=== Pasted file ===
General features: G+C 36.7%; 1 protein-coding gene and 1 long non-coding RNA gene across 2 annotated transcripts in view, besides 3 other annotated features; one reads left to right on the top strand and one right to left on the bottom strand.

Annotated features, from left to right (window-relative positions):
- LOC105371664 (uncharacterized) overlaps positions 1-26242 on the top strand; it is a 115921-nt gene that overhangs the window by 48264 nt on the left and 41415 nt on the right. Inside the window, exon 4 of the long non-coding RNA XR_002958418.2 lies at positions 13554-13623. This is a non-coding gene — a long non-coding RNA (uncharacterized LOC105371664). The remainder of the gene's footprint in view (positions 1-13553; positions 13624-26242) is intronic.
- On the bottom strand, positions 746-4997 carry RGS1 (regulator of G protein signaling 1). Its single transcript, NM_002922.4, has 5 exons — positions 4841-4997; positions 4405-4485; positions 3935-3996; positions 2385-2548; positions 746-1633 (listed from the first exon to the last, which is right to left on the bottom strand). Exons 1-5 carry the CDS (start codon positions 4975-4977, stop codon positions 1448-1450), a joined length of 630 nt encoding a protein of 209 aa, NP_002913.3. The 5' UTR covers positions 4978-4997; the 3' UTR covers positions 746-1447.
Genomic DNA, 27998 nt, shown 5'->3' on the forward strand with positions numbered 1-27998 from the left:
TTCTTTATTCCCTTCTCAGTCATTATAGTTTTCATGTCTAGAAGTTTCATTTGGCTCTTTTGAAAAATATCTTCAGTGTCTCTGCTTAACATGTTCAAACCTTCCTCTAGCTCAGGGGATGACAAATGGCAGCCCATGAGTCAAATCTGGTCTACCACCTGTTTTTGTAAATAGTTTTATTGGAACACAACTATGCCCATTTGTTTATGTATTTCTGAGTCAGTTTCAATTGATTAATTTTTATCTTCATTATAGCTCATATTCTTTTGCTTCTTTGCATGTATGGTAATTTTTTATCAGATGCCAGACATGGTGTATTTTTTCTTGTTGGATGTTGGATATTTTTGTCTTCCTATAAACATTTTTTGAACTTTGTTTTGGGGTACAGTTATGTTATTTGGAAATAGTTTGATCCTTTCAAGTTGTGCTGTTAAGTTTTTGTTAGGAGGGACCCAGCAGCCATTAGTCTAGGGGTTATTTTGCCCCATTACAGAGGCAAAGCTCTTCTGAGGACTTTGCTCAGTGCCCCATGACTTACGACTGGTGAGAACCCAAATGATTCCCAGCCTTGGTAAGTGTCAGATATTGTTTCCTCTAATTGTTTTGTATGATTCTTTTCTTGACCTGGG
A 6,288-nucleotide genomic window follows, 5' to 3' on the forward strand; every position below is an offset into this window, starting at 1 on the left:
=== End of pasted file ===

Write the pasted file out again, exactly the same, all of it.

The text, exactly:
General features: G+C 36.7%; 1 protein-coding gene and 1 long non-coding RNA gene across 2 annotated transcripts in view, besides 3 other annotated features; one reads left to right on the top strand and one right to left on the bottom strand.

Annotated features, from left to right (window-relative positions):
- LOC105371664 (uncharacterized) overlaps positions 1-26242 on the top strand; it is a 115921-nt gene that overhangs the window by 48264 nt on the left and 41415 nt on the right. Inside the window, exon 4 of the long non-coding RNA XR_002958418.2 lies at positions 13554-13623. This is a non-coding gene — a long non-coding RNA (uncharacterized LOC105371664). The remainder of the gene's footprint in view (positions 1-13553; positions 13624-26242) is intronic.
- On the bottom strand, positions 746-4997 carry RGS1 (regulator of G protein signaling 1). Its single transcript, NM_002922.4, has 5 exons — positions 4841-4997; positions 4405-4485; positions 3935-3996; positions 2385-2548; positions 746-1633 (listed from the first exon to the last, which is right to left on the bottom strand). Exons 1-5 carry the CDS (start codon positions 4975-4977, stop codon positions 1448-1450), a joined length of 630 nt encoding a protein of 209 aa, NP_002913.3. The 5' UTR covers positions 4978-4997; the 3' UTR covers positions 746-1447.
Genomic DNA, 27998 nt, shown 5'->3' on the forward strand with positions numbered 1-27998 from the left:
TTCTTTATTCCCTTCTCAGTCATTATAGTTTTCATGTCTAGAAGTTTCATTTGGCTCTTTTGAAAAATATCTTCAGTGTCTCTGCTTAACATGTTCAAACCTTCCTCTAGCTCAGGGGATGACAAATGGCAGCCCATGAGTCAAATCTGGTCTACCACCTGTTTTTGTAAATAGTTTTATTGGAACACAACTATGCCCATTTGTTTATGTATTTCTGAGTCAGTTTCAATTGATTAATTTTTATCTTCATTATAGCTCATATTCTTTTGCTTCTTTGCATGTATGGTAATTTTTTATCAGATGCCAGACATGGTGTATTTTTTCTTGTTGGATGTTGGATATTTTTGTCTTCCTATAAACATTTTTTGAACTTTGTTTTGGGGTACAGTTATGTTATTTGGAAATAGTTTGATCCTTTCAAGTTGTGCTGTTAAGTTTTTGTTAGGAGGGACCCAGCAGCCATTAGTCTAGGGGTTATTTTGCCCCATTACAGAGGCAAAGCTCTTCTGAGGACTTTGCTCAGTGCCCCATGACTTACGACTGGTGAGAACCCAAATGATTCCCAGCCTTGGTAAGTGTCAGATATTGTTTCCTCTAATTGTTTTGTATGATTCTTTTCTTGACCTGGG
A 6,288-nucleotide genomic window follows, 5' to 3' on the forward strand; every position below is an offset into this window, starting at 1 on the left: